McMILLAN, Fireman and Trimmer, NATHANIEL, S.S. Empire Bowman (Glasgow). Merchant Navy. 30th March 1943. Age 55.

Marion, I guess that is about all I can do for you,

Best wishes in your project.

Mackenzie Gregory.

Tower Hill, London memorial for WW1 and WW2 merchant sailors who are missing presumed killed and whose only grave is the sea.

Hello Mac,

More info. from one of my contacts
Empire Bowman sailed in Pdt 22, from Bombay/ Marmagoa (6/1) / Karachi via Freetown intending to reach Loch Ewe.  Her cargo was 8,485 tons consisting of groundnuts (5,958), manganese ore (2,250), seeds (242), tea (198), mica (34) and silk (14).
I can get a copy of the full interview with her Master, Capt. C. H. Cranch describing the events of her loss which I can send to you if you wish (warning: rather large attachments).
Rgds Billy


Thank you, yes I would like the Captain's interview please.


Hello Mac,

Attached is a copy of the survivors report by Captain Cranch of the sinking of the Empire Bowman which mentions Bastian. Attachments have been reformatted so should not take to long.

If you wish to use it on your site please credit to a Mike Holdoway who runs the OS & OS/ KMS Convoy Series website and who is presently building a site on the SL Convoy Series of which the Empire Bowman was lost.

Rgds Billy McGee

Survivors report by Captain Cranch of the sinking of the Empire Bowman

Survivors report by Captain Cranch of the sinking of the Empire Bowman

Thanks to Mike Holdoway who runs the OS & OS/ KMS Convoy Series website

Here is a photo of the Tower Hill Memorial London.

Tower Hill Memorial Liverpool

Dear Jim.

Your post:  More about the Tiger Convoy

Five 15-knot transports made up the Tiger Convoy. Three had "Clan" names: the Clan Chatton, the Clan Lamont, and the Clan Campbell. The others were the Empire Song and the New Zealand Star. They carried 295 tanks and 53 Hurricanes. The convoy entered the Mediterranean Sea on the night of 5th and 6th May 1941. In the Skerki Channel, on the night of 8 May, the Empire Song hit two mines, which set ammunition afire. The New Zealand Star had a mine explode on a paravane with little damage. The Empire Song exploded, but her crew had been removed by a destroyer, prior to that moment.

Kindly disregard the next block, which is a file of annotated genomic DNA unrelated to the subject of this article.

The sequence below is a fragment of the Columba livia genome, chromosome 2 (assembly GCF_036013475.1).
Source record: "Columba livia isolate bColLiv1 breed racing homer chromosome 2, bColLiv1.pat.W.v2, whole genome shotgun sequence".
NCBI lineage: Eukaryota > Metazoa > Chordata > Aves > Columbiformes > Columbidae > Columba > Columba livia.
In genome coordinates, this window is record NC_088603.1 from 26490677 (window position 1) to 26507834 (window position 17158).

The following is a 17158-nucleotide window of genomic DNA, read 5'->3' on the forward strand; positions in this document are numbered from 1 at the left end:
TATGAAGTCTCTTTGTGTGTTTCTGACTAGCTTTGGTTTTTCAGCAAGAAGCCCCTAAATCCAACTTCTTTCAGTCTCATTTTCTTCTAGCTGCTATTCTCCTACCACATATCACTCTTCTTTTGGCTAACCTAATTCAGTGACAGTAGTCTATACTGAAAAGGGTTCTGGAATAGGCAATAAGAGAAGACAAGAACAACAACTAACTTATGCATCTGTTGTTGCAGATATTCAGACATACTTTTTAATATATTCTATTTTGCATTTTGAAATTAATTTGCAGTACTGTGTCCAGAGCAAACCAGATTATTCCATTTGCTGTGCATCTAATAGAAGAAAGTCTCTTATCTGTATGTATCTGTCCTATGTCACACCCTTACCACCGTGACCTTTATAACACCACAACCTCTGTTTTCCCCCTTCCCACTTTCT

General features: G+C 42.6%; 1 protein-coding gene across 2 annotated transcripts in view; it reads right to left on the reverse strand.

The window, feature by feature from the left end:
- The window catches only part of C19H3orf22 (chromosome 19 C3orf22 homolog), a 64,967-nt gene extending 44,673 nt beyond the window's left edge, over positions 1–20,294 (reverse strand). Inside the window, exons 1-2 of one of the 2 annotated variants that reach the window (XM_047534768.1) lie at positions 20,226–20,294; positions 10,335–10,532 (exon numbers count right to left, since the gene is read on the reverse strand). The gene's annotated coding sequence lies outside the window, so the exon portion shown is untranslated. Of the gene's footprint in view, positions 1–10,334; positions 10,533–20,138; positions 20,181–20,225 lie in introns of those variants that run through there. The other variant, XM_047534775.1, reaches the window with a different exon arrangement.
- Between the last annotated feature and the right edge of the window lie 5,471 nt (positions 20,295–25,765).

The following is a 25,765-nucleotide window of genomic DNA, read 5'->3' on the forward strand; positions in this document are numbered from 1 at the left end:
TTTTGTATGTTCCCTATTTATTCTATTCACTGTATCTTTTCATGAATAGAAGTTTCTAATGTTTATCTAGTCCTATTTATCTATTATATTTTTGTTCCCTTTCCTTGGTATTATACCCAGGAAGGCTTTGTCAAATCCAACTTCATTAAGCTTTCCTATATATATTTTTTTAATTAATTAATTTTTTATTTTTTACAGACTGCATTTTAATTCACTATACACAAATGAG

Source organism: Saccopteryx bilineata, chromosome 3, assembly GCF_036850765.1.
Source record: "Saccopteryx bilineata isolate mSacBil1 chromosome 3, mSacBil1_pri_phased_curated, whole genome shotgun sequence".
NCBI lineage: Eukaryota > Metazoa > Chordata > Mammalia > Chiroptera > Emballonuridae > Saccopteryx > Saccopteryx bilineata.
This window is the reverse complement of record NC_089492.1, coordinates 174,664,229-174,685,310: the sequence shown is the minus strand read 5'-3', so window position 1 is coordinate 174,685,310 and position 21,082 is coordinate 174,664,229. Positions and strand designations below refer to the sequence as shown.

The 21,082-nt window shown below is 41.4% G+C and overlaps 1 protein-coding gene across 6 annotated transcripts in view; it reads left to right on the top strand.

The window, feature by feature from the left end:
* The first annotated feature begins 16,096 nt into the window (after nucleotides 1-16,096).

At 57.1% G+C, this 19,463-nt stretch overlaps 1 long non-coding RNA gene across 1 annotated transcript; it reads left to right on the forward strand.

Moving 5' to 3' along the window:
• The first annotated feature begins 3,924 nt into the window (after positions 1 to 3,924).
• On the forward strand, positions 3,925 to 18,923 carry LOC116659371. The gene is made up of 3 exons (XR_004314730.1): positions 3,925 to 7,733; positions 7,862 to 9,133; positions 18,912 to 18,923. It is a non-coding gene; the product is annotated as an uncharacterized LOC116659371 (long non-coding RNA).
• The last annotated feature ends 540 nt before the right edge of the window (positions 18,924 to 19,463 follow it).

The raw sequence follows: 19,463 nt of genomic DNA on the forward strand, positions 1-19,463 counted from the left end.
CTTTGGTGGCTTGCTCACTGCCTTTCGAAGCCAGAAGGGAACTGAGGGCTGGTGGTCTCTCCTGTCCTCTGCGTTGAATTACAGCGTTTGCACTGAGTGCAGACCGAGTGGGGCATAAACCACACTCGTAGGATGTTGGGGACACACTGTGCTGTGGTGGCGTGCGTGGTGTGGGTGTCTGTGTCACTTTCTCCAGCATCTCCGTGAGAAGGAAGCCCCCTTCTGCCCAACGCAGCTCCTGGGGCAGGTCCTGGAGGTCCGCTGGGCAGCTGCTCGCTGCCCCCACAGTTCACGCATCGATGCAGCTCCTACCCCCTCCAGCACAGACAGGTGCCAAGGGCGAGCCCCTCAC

The Empire Song had carried 10 Hurricanes and 57 tanks, all of which were lost. 238 tanks and 43 Hurricanes eventually arrived at their destination. These included 135 Inf. Mk.II Matildas, 82 Crusader Mk.I tanks and 21 light tanks, probably Lt.Mk.VIC. A torpedo bomber, probably an SM79, staged an attack on the Queen Elizabeth, but she narrowly avoided the torpedo. The next day, Beaufighters from Malta flew cover for the convoy. The destroyer Fortune, with Force H, was hit, but reached Gibraltar. This is based on the account in Vol.II of the Official History.

Here you refer to Vol 11 of the Official History. What Official History is that please? it it the British History of WW2, or is it a German Source?

I would be grateful for your clarification thank you. 

Best wishes from Australia.
Mackenzie Gregory.

Dear Mackenzie,

In this case, the book is the British History of the Second World War: The Mediterranean and Middle East. I had already summarized To Benghazi, and then I did Vol.I. Now I am working my way through Vol.II. I have the complete set, but I imagine that I will stop at the end of the North African campaign in 1943. There are two Australian volumes I want to buy, as well as the South African book, Springboks in Armour.

There are many good books.

I also had previously written about the mechanization of the British army in the late 1930's.

Jim Bender